Are there any Newcastle United fans who believe Richard Keys was putting the man on the street first?
Newcastle United fans have become fair game of late, as pundits and columnists cast aspersions and patronise about a perceived willingness to sacrifice moral fibre for footballing success.
Their accusation is simple: we are willing to accept tyrannical owners with a diabolical human rights record because we’re more interested in what it will do for our football club.
And to give those critics an ounce of credibility (for they deserve that, probably), there is perhaps some truth to their deeply exaggerated and heavily twisted narrative.
It is clearly utter nonsense to denounce the Geordies as a nation of uncaring animals who care not a jot about women’s rights, repression, the death penalty and the persecution/prosecution of activists.
But it is true that the majority of supporters are more than willing (enthusiastic even) to accept our football club’s prospective new owners due to the vast improvement it will bring versus the status quo.
And therein lies the great irony in all of this.
While we stand accused of putting football before morality, all those others are just as guilty of putting self-interest first, but with an added helping of dishonestly disguising their motives.
Does anyone really believe that beIN Sports, who have survived perfectly well and turned over enormous profits while operating alongside global piracy for many years, are suddenly up in arms on a matter of principle?
I think not. Of far more concern to beIN’s top brass is the prospect of a major competitor taking a foothold in the English game and using a fraction of that vast wealth to win the broadcasting rights they so dearly cherish.
Are we meant to believe that Richard Keys was putting the man on the street first, when he initially voiced concerns in relation to human rights breaches? Or might it be that the disgraced presenter fears what will happen if the only network prepared to employ him loses the jewel in its crown?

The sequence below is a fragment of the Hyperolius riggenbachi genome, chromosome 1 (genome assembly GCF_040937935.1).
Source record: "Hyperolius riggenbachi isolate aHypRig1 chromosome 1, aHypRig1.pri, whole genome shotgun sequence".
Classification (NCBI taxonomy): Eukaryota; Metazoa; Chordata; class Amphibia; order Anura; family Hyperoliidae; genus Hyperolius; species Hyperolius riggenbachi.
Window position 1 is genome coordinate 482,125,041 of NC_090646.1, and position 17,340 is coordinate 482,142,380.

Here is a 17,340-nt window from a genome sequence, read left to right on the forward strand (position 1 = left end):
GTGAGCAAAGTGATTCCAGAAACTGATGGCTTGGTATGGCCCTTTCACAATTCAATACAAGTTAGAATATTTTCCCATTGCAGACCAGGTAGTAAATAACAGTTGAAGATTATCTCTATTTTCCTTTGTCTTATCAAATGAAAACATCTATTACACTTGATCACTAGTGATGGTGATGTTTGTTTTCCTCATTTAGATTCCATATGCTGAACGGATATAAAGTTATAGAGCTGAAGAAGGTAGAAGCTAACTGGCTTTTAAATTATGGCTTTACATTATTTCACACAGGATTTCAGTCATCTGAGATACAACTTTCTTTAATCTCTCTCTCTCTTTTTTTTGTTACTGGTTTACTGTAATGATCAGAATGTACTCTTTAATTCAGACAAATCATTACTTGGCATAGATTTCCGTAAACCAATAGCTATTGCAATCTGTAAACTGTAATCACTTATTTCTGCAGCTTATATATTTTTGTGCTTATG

It’s odd, because I don’t remember Mr Keys kicking up too big a fuss when the Qatari state exploited foreign workers to build their World Cup stadia, paying them a pittance to work in dangerous conditions and live in squalor.
And now we learn that many Premier League clubs are, apparently, voicing their objections to officials, as they are also deeply concerned.
Funny that, let’s add the “Premier League clubs object to rival team becoming stronger” headline alongside “turkeys voting ‘leave’ in the Christmexit referendum”.
As Newcastle United fans, we are powerless to affect the Saudi state’s dodgy dealings, and no amount of protest or demonstrations of morality can change that.
If neither any Government, Prime Minister, President, the European Union nor the United Nations are going to create the legislative basis for any kind of sanctions against Saudi Arabia, does anyone really expect that either the Premier League or the supporters of Newcastle United should?
The very worst we can be accused of is taking a different position to that which we might have taken if it had been another football club that was the subject of this interest.
And on that allegation, I hold up my hands.
We’ve been there before – nobody except the supporters benefiting liked it when Roman Abramovich took his billions to Chelsea, or when Sheikh Mansour purchased Manchester City.
When the various investors from the other side of the Atlantic took the reins at Manchester United, Liverpool and Arsenal, nobody except their own supporters wanted to see millions of pounds resulting in an even more fearsome challenge on the pitch.
And we were here to a lesser extent and local level in the 1990s too – Sir John Hall invested in Newcastle just as Jack Hayward did at Wolves and Lionel Pickering at Derby to differing degrees of success, while Jack Walker’s millions took the title to Blackburn.
So, yes, if Amanda Staveley was trying to invest these monies somewhere else, we too would probably offer a jealous glance, just as so many others are firing those self-interested looks in our direction now.
And let’s be clear, that is at the heart of it: self-interest.
Whether it is the broadcasters in Qatar worrying about their TV deal, Premier League club owners fearing another big player muscling in on their ‘Big Six’ profits, or supporters, ex-players and pundits from across the land apprehensive about a stronger, more competitive Newcastle United.
Self-interest, self-interest, self-interest. Neither human rights nor the morality of TV piracy even come into in.
So while Newcastle United fans maybe have put their footballing desires and desperation to see the back of Mike Ashley first and foremost in their thinking over this issue, at least we’ve done so openly and honestly. And that’s much more that can be said for all those others.
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